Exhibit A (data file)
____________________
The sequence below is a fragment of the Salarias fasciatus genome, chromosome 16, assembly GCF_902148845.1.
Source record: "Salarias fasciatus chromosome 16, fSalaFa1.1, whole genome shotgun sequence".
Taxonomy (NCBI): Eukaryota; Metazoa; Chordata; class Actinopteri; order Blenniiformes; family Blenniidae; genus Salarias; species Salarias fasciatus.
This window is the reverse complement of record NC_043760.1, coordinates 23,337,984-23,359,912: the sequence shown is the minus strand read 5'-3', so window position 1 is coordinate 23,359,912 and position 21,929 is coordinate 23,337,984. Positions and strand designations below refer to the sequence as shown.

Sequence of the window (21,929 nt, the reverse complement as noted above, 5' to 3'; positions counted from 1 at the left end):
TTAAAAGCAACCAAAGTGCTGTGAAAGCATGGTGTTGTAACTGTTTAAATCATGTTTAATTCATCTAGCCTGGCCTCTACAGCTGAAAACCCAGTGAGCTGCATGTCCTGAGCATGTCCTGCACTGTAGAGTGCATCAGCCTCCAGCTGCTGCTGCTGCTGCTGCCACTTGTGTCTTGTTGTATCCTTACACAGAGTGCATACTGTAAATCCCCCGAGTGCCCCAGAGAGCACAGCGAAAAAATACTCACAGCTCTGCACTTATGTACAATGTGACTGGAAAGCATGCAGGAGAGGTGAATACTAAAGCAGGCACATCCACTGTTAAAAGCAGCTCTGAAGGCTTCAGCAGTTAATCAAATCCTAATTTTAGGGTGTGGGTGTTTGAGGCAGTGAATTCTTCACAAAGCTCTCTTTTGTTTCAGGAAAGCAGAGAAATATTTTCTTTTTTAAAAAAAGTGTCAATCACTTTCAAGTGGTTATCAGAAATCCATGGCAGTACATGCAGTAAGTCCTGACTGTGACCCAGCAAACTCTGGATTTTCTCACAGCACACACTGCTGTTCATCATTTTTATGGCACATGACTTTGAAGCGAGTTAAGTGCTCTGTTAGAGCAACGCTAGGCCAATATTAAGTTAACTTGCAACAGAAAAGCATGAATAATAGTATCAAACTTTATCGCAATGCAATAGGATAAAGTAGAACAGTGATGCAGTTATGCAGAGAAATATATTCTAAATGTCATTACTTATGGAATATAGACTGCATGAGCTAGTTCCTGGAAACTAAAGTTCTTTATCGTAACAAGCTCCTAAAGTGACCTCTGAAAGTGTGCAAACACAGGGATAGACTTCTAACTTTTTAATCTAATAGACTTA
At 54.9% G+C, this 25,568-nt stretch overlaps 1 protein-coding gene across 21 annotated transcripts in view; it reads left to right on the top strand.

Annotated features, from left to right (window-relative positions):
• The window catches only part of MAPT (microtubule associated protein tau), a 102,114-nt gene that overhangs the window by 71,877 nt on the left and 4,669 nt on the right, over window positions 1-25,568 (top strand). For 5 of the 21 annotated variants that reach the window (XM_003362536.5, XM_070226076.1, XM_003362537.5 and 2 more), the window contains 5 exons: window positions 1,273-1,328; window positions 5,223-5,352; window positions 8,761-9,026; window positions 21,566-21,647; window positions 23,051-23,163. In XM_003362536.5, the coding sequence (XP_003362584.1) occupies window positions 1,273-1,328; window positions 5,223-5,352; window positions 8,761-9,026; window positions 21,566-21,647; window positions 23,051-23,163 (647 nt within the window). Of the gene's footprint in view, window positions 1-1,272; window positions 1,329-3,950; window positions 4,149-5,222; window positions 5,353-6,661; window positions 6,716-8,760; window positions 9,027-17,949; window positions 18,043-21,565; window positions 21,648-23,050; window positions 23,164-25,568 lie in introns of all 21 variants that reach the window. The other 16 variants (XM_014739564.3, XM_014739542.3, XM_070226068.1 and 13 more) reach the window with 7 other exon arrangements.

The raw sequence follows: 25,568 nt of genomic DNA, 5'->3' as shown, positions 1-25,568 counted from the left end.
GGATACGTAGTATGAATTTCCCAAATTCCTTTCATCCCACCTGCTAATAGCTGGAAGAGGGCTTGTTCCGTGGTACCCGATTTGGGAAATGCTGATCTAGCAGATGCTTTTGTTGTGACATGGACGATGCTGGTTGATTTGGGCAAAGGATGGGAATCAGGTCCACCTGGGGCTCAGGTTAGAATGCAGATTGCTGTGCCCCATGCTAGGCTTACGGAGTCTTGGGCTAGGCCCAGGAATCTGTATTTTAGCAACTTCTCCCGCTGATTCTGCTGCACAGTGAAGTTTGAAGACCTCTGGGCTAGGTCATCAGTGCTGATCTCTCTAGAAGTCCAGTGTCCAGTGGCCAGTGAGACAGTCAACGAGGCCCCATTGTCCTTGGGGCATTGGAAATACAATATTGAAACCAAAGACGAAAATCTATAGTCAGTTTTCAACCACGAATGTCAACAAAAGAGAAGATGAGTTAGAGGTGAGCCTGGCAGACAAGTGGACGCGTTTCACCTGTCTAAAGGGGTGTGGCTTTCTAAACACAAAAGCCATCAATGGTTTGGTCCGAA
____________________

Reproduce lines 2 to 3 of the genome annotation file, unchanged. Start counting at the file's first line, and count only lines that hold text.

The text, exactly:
Source record: "Salarias fasciatus chromosome 16, fSalaFa1.1, whole genome shotgun sequence".
Taxonomy (NCBI): Eukaryota; Metazoa; Chordata; class Actinopteri; order Blenniiformes; family Blenniidae; genus Salarias; species Salarias fasciatus.